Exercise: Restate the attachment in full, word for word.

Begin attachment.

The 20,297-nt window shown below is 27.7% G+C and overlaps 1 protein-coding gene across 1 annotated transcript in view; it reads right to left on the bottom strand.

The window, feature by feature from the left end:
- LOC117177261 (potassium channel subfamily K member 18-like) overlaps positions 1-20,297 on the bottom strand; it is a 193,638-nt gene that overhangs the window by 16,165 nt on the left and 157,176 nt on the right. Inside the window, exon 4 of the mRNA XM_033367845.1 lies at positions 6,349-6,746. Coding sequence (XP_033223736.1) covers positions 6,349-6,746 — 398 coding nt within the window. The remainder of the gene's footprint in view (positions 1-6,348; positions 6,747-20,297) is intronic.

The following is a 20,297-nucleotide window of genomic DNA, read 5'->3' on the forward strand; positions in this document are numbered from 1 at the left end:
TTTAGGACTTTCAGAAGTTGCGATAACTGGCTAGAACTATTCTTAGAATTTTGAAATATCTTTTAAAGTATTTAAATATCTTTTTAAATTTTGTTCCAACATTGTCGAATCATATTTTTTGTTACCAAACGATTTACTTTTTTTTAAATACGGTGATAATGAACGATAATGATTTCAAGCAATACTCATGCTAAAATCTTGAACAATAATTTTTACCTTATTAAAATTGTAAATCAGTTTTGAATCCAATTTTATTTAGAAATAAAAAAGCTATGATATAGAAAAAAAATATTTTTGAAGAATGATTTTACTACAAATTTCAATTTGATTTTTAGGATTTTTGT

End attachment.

The 20,297-nt window shown below is 27.7% G+C and overlaps 1 protein-coding gene across 1 annotated transcript in view; it reads right to left on the bottom strand.

The window, feature by feature from the left end:
- LOC117177261 (potassium channel subfamily K member 18-like) overlaps positions 1-20,297 on the bottom strand; it is a 193,638-nt gene that overhangs the window by 16,165 nt on the left and 157,176 nt on the right. Inside the window, exon 4 of the mRNA XM_033367845.1 lies at positions 6,349-6,746. Coding sequence (XP_033223736.1) covers positions 6,349-6,746 — 398 coding nt within the window. The remainder of the gene's footprint in view (positions 1-6,348; positions 6,747-20,297) is intronic.

The following is a 20,297-nucleotide window of genomic DNA, read 5'->3' on the forward strand; positions in this document are numbered from 1 at the left end:
TTTAGGACTTTCAGAAGTTGCGATAACTGGCTAGAACTATTCTTAGAATTTTGAAATATCTTTTAAAGTATTTAAATATCTTTTTAAATTTTGTTCCAACATTGTCGAATCATATTTTTTGTTACCAAACGATTTACTTTTTTTTAAATACGGTGATAATGAACGATAATGATTTCAAGCAATACTCATGCTAAAATCTTGAACAATAATTTTTACCTTATTAAAATTGTAAATCAGTTTTGAATCCAATTTTATTTAGAAATAAAAAAGCTATGATATAGAAAAAAAATATTTTTGAAGAATGATTTTACTACAAATTTCAATTTGATTTTTAGGATTTTTGT